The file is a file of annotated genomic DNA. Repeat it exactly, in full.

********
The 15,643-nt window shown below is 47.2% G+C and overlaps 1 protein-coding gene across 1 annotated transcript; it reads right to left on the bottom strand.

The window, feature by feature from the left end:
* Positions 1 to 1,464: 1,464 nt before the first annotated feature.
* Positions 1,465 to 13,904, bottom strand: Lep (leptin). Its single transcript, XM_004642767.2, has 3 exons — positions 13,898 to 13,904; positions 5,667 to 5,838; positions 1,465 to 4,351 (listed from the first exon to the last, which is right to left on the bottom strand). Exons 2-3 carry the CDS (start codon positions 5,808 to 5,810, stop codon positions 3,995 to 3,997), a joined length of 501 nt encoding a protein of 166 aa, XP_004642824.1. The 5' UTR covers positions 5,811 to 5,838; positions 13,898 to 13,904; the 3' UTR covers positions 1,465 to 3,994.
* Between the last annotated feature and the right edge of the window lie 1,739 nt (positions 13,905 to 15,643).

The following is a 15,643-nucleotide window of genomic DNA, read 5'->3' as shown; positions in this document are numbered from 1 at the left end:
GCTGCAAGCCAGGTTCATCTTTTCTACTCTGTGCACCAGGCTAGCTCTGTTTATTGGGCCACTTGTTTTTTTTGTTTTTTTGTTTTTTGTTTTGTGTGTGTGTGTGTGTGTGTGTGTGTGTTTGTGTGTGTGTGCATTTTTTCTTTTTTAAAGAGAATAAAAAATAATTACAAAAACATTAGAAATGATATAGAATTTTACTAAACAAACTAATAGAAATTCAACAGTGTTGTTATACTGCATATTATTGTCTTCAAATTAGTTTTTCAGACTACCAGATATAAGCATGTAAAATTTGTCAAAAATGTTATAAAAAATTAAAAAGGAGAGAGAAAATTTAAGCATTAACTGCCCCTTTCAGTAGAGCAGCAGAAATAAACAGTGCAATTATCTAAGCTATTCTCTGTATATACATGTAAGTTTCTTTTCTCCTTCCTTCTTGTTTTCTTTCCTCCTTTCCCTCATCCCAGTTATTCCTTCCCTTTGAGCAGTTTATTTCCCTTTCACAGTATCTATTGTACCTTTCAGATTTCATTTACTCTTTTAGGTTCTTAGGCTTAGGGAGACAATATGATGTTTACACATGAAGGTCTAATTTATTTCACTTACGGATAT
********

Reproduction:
The 15,643-nt window shown below is 47.2% G+C and overlaps 1 protein-coding gene across 1 annotated transcript; it reads right to left on the bottom strand.

The window, feature by feature from the left end:
* Positions 1 to 1,464: 1,464 nt before the first annotated feature.
* Positions 1,465 to 13,904, bottom strand: Lep (leptin). Its single transcript, XM_004642767.2, has 3 exons — positions 13,898 to 13,904; positions 5,667 to 5,838; positions 1,465 to 4,351 (listed from the first exon to the last, which is right to left on the bottom strand). Exons 2-3 carry the CDS (start codon positions 5,808 to 5,810, stop codon positions 3,995 to 3,997), a joined length of 501 nt encoding a protein of 166 aa, XP_004642824.1. The 5' UTR covers positions 5,811 to 5,838; positions 13,898 to 13,904; the 3' UTR covers positions 1,465 to 3,994.
* Between the last annotated feature and the right edge of the window lie 1,739 nt (positions 13,905 to 15,643).

The following is a 15,643-nucleotide window of genomic DNA, read 5'->3' as shown; positions in this document are numbered from 1 at the left end:
GCTGCAAGCCAGGTTCATCTTTTCTACTCTGTGCACCAGGCTAGCTCTGTTTATTGGGCCACTTGTTTTTTTTGTTTTTTTGTTTTTTGTTTTGTGTGTGTGTGTGTGTGTGTGTGTGTGTTTGTGTGTGTGTGCATTTTTTCTTTTTTAAAGAGAATAAAAAATAATTACAAAAACATTAGAAATGATATAGAATTTTACTAAACAAACTAATAGAAATTCAACAGTGTTGTTATACTGCATATTATTGTCTTCAAATTAGTTTTTCAGACTACCAGATATAAGCATGTAAAATTTGTCAAAAATGTTATAAAAAATTAAAAAGGAGAGAGAAAATTTAAGCATTAACTGCCCCTTTCAGTAGAGCAGCAGAAATAAACAGTGCAATTATCTAAGCTATTCTCTGTATATACATGTAAGTTTCTTTTCTCCTTCCTTCTTGTTTTCTTTCCTCCTTTCCCTCATCCCAGTTATTCCTTCCCTTTGAGCAGTTTATTTCCCTTTCACAGTATCTATTGTACCTTTCAGATTTCATTTACTCTTTTAGGTTCTTAGGCTTAGGGAGACAATATGATGTTTACACATGAAGGTCTAATTTATTTCACTTACGGATAT